The 25-year-old also said Friday that the league sent him a letter last year saying he possibly could get suspended if he kept up with his hard-hitting style. Phillips was fined several times last season for his play and said he felt like he was a target of the NFL at one point. He hasn't heard from the league this year, although he's only played in four of the Giants' 10 games.
"But I think it's died down a little bit, so hopefully I'll be OK," Phillips said.
Philips seemed to show some support for Baltimore Ravens safety Ed Reed, who was suspended one game for helmet-to-helmet hits on defenseless players but then had it rescinded and turned into a $50,000 fine. He seemingly joked that Reed's place in the news might keep the league from taking a deep look at him.
"I think Ed, my brother from Miami, is taking a lot of heat right now, but I think I might slide right through it," Phillips said.
Phillips is scheduled to return to the field on Sunday for the first time since he sprained his MCL against the Philadelphia Eagles on Sept. 30. The safety practiced in a limited capacity all week and expects to play. Phillips originally thought he would return Nov. 4 against the Pittsburgh Steelers but instead had his return pushed back through the bye.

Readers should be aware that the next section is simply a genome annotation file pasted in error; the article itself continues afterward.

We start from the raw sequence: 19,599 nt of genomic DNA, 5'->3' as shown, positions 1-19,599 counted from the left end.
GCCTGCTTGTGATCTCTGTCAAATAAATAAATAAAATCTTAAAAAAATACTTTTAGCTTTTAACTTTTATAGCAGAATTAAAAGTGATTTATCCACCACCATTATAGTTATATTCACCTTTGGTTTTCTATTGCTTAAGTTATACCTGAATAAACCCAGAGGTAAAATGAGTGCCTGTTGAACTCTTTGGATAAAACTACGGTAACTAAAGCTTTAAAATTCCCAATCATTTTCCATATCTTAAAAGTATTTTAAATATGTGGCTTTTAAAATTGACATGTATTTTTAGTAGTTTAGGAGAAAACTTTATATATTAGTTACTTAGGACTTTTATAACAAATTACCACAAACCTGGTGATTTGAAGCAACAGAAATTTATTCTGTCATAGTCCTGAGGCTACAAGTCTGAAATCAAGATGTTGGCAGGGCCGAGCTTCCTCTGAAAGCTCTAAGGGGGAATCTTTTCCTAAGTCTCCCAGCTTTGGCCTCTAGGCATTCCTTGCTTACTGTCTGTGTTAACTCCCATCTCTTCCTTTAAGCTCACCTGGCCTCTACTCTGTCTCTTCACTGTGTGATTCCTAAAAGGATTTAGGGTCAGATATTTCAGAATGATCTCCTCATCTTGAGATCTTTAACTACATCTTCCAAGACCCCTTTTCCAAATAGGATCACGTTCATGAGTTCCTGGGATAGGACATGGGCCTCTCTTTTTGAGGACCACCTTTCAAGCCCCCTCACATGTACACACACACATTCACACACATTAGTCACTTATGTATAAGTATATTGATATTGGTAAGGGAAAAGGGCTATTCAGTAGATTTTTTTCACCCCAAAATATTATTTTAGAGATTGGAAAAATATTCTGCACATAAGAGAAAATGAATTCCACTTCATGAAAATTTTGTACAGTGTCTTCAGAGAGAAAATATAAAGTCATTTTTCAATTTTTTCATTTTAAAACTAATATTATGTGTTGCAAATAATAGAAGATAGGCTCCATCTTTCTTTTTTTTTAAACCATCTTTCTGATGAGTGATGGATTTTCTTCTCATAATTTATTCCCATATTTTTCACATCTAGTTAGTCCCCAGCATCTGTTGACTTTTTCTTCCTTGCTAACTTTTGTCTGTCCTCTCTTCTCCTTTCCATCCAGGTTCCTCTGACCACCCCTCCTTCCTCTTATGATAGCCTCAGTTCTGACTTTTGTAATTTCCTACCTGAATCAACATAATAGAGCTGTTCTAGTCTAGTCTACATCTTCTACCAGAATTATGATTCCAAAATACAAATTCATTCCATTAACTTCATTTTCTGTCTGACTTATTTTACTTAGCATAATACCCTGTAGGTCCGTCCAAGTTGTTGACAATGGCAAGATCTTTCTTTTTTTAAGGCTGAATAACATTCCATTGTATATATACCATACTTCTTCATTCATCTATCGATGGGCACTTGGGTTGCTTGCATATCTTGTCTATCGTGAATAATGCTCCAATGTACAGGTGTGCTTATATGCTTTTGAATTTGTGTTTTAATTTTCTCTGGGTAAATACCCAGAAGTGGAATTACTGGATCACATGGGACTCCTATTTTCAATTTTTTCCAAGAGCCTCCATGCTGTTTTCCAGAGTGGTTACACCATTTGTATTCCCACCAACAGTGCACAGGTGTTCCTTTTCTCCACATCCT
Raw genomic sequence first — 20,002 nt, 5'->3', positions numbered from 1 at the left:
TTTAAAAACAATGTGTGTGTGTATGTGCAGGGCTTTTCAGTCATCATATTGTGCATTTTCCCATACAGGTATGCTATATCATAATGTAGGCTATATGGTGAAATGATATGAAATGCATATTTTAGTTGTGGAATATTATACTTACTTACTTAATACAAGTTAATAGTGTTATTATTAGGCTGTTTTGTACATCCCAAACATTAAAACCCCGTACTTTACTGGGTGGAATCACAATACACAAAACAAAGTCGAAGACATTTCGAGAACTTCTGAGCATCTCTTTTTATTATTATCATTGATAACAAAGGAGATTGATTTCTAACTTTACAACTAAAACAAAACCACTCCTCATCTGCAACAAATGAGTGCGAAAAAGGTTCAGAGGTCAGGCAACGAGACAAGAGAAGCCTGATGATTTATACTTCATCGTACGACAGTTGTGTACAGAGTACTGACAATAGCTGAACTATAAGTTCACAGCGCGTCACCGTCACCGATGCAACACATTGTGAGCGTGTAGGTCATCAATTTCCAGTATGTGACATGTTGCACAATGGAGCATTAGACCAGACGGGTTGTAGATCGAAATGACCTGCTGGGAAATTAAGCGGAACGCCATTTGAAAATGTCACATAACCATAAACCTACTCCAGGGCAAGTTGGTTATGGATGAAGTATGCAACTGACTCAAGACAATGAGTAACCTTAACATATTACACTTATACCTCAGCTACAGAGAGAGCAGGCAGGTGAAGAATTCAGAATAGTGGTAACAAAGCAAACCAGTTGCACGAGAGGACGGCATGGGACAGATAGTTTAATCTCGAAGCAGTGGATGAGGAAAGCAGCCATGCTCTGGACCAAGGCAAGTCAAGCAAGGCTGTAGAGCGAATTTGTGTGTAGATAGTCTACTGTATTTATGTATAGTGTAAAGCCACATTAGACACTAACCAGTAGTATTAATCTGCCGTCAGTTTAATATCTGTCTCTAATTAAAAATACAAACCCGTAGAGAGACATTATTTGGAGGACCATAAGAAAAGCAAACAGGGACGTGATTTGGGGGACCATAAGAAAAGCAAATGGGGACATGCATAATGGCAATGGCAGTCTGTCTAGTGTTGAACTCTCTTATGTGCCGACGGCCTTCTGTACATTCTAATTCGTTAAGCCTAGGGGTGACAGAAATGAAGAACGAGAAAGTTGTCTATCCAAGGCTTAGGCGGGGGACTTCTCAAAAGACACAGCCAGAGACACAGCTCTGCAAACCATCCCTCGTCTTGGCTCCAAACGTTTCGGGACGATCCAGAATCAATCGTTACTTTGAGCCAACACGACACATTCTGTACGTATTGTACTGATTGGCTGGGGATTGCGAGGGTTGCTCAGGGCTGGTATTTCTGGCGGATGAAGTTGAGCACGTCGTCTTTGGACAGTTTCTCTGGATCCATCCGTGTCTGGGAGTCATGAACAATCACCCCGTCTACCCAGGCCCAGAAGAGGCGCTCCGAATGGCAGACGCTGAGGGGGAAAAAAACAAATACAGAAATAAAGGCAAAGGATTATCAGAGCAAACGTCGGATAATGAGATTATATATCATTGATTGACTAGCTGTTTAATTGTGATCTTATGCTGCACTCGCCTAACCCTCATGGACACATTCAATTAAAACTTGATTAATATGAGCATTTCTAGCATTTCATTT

The veteran added that he likes to be as physical as possible on the field because he doesn't get many opportunities to be that way. He also tries to take advantage of them when they present themselves.
"I haven't hit anyone in forever," Phillips said. "It kept me from getting fined, which is a good thing, kept a little money in my pocket. But I'm looking forward to getting back out there and having some fun."
Also, Giants running back Ahmad Bradshaw (foot) had a limited practice Friday and is probable. The veteran practiced once this week but is usually questionable for games, meaning he likely has improved health-wise since the team's bye.
"Getting a little healthier, I feel," Bradshaw said. "Getting a little firm on my feet. And I felt good at practice."